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Revitalising older buildings with rainscreen cladding

Simon Gregory of Proteus Facades discusses the use of rainscreen cladding to transform older buildings into vibrant, engaging structures

 

Many buildings constructed during the early part of the last century are past their ‘sell by date’, yet they still have the ability to generate a sense of nostalgia in all of us. Perhaps we can all imagine that feeling of loss when a building we have been familiar with all our life is demolished.

That creates a conundrum for developers; look for ways of revitalising these structures, without having to undergo the disruption and expense of demolition, or to build new.

Modern rainscreen cladding systems are able to bridge what can sometimes appear an impossible architectural chasm between these two options.

There are many thousands of existing buildings like this, just waiting to be brought up to date so that they can yet again become an important part of our towns and cities. Many of these iconic buildings are protected by English Heritage listings, although advances in cladding system material and finishes allow these requirements to be met.

Originally designed with the materials available at the time, which tended to be precast concrete and masonry, these buildings now require a practical refurbishment solution. This is because they have to stand on their own against the multitude of contemporary-designed, new buildings now appearing in our city centres. The challenge for specifiers is whether to – and how to – retain a link with the past, whilst bringing them up to date with modern building performance requirements.

An increasing number of building designers are choosing rainscreen cladding because, as a relatively lightweight system, they facilitate retention of the original structure, whilst enhancing the outwardly-projecting image.

That is important because, for example, many civic and public buildings were designed with large open spaces, such as dance and concert halls, that creates a very usable space internally if a change of use is intended.

When most people think of modern rainscreen facades the image they have is steel and glass cladding systems that are so often found in our city centres. These continue to be popular for their aesthetics, however architects are increasingly looking to use more authentic materials within cladding structures. Innovation in external facades means that there is now a wider choice of materials and finishes which are able to transform existing buildings.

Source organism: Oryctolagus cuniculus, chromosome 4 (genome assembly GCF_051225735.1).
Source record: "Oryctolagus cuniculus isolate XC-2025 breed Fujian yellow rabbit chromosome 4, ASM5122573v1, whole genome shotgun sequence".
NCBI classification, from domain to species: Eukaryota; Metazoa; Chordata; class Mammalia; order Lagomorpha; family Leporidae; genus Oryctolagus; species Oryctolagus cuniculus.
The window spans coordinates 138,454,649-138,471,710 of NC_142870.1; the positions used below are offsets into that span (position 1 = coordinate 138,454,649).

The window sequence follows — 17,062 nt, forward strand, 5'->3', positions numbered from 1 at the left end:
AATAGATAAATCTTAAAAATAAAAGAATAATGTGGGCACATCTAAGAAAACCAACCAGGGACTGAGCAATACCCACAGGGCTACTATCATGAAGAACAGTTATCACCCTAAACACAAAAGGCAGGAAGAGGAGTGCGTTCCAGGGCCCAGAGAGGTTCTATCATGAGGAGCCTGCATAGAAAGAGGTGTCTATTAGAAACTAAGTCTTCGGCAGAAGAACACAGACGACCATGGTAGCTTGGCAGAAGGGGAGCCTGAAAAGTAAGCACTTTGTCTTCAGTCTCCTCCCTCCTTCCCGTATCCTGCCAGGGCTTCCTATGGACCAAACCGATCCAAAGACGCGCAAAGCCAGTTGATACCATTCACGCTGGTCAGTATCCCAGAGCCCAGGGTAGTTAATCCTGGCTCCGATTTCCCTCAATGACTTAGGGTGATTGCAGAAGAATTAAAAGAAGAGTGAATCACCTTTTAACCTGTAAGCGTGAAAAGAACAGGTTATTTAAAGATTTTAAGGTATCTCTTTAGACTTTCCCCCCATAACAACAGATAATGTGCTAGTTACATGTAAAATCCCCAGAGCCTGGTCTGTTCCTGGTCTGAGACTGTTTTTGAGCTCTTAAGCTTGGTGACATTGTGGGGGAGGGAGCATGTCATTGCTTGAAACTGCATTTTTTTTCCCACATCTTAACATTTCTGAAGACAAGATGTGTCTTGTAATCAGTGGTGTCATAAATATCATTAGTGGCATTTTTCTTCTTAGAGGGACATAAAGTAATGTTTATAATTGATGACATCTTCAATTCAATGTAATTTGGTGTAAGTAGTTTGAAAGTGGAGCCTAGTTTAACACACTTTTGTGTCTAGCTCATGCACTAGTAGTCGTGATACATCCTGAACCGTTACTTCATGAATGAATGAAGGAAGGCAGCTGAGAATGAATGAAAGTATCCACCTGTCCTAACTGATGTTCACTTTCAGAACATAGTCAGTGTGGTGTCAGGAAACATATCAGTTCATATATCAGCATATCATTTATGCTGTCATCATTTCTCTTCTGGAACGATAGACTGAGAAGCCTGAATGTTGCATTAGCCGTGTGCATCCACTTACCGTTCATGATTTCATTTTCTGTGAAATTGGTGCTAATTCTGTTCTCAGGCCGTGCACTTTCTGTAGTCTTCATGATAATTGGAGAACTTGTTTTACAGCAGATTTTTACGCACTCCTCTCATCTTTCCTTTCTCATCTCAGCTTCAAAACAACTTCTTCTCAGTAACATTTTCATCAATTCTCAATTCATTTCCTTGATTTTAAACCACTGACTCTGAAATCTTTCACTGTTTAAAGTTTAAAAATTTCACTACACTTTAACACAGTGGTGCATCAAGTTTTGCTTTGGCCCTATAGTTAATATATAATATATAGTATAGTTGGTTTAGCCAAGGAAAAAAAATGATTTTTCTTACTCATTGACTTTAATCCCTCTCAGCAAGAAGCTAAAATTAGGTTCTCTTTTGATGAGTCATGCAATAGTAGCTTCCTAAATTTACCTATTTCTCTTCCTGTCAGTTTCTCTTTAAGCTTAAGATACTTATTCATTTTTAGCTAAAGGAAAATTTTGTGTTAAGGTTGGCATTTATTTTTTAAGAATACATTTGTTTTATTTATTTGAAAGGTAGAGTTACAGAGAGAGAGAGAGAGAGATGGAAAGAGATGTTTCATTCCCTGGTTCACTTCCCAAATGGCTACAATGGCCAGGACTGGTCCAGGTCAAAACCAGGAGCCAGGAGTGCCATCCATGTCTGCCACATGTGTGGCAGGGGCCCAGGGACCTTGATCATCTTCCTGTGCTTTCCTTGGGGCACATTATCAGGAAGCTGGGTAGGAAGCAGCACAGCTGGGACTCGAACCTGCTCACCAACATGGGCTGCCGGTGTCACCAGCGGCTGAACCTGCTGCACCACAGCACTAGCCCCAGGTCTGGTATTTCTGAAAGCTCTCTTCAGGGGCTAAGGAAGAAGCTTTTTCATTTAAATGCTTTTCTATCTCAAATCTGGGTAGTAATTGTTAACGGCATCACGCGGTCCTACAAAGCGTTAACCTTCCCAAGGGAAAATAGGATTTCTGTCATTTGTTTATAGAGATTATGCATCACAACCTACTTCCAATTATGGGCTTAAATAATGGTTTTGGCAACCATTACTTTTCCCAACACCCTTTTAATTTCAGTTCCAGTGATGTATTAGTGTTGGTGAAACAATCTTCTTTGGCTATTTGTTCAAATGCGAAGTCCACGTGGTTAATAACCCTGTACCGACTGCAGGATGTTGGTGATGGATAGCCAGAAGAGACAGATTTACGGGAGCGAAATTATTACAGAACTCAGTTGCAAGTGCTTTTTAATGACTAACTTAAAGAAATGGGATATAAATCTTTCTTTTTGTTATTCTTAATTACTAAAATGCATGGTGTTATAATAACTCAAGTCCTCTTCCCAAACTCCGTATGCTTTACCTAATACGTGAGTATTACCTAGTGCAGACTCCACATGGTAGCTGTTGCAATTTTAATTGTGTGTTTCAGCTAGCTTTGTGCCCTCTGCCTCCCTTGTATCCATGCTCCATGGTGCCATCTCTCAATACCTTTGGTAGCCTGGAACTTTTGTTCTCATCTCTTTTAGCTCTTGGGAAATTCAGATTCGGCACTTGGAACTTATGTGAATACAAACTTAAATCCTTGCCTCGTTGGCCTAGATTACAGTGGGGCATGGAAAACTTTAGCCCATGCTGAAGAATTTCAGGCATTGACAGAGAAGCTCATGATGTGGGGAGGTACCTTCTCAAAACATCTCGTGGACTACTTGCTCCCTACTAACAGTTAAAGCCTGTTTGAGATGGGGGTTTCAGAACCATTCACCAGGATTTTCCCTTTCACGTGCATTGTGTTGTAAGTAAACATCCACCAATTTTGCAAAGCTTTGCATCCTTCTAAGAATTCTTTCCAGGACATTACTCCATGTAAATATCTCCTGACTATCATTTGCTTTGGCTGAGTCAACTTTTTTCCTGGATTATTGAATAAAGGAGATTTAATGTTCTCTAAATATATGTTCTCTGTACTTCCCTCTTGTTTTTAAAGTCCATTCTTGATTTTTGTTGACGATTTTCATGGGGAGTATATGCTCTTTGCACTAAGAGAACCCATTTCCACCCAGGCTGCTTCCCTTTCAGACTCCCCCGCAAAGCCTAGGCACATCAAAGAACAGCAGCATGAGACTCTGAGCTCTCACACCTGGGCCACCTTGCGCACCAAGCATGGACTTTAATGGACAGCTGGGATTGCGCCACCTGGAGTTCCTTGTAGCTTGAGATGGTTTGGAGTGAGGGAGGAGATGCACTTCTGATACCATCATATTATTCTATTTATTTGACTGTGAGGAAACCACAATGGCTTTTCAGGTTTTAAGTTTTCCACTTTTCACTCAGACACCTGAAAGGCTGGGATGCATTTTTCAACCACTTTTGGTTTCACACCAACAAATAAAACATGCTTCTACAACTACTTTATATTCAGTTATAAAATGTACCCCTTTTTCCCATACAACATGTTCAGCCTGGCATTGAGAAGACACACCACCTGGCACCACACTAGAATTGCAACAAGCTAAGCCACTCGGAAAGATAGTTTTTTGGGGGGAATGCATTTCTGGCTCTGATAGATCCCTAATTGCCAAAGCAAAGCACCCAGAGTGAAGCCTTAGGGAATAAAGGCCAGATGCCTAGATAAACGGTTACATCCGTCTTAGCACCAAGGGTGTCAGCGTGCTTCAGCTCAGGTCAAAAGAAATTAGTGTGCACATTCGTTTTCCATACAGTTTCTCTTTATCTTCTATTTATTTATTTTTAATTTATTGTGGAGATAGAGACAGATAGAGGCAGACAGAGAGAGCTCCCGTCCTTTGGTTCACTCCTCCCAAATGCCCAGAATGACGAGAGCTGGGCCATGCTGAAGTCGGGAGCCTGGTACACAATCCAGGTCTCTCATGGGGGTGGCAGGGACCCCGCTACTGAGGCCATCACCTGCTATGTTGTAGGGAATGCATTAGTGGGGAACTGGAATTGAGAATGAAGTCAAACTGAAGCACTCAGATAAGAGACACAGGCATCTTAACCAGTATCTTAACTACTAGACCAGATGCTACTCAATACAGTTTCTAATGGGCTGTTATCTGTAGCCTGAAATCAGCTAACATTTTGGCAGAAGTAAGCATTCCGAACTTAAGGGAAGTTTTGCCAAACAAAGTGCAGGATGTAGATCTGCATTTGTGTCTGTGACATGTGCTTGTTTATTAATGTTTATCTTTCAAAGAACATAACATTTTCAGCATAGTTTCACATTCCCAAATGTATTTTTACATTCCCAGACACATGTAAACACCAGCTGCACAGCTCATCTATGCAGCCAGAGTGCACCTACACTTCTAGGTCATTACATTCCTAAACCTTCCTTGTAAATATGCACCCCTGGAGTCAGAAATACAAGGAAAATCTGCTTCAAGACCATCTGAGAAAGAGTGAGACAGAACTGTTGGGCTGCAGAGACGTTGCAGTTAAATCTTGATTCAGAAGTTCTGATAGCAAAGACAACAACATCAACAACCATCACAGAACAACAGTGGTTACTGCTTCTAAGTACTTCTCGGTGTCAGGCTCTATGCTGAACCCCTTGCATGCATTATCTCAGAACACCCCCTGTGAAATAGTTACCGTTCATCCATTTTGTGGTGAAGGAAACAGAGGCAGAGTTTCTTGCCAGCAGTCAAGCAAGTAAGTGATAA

Rainscreen cladding that incorporates a rear ventilated cavity has other benefits, apart from its lightweight, strong properties. One of these is the ability to prevent moisture from reaching the main building structure, protecting it from constant wetting and drying action.

When materials are correctly specified, ‘over cladding’ an existing building also offers an effective means of upgrading energy efficiency, and is also more cost effective and less disruptive than demolition and new build.

More and more designers are picking up on the preference for compartmentalising the façade with different cladding materials and finishes. The use of copper is a great example of how this approach is able to add to the diversity of our cityscapes and blend the old with the new.

Copper has been used for centuries because of its low maintenance although its ability to mellow with age is another reason why it is gaining popularity on rainscreen cladding systems. As a material, its malleability can also be used to form complex shapes.

Other façade materials, such as weathered steel, remain a popular choice because they can retain a link with our industrial past, yet still with a hint of modernity. Weathered steel has increased resistance to atmospheric corrosion in comparison with other steels, which is a result of the protective layer that forms on its surface, under the influence of the weather.

Rainscreen cladding systems are designed to protect the core structure of a building from rain and wind. It consists of an outer façade panel that can be made from a variety of metals including aluminium, steel and copper, plus others, which is mounted on a framing system.

This frame creates a rear ventilated cavity between the reverse of the panel and the main building structure. It is the simplicity of a rainscreen cladding system that appeals, in the sense that the constant circulation of air up through the cavity protects the underlying structure.

Beyond its building performance benefits, rainscreen cladding is able to make an old building look like new. For the many thousands of buildings in the UK that are now presenting developers with the conundrum; refurbishment or new build, rainscreen cladding just might be the lifesaver that our architectural heritage needs.

Simon Gregory is Sales Manager at Proteus Facades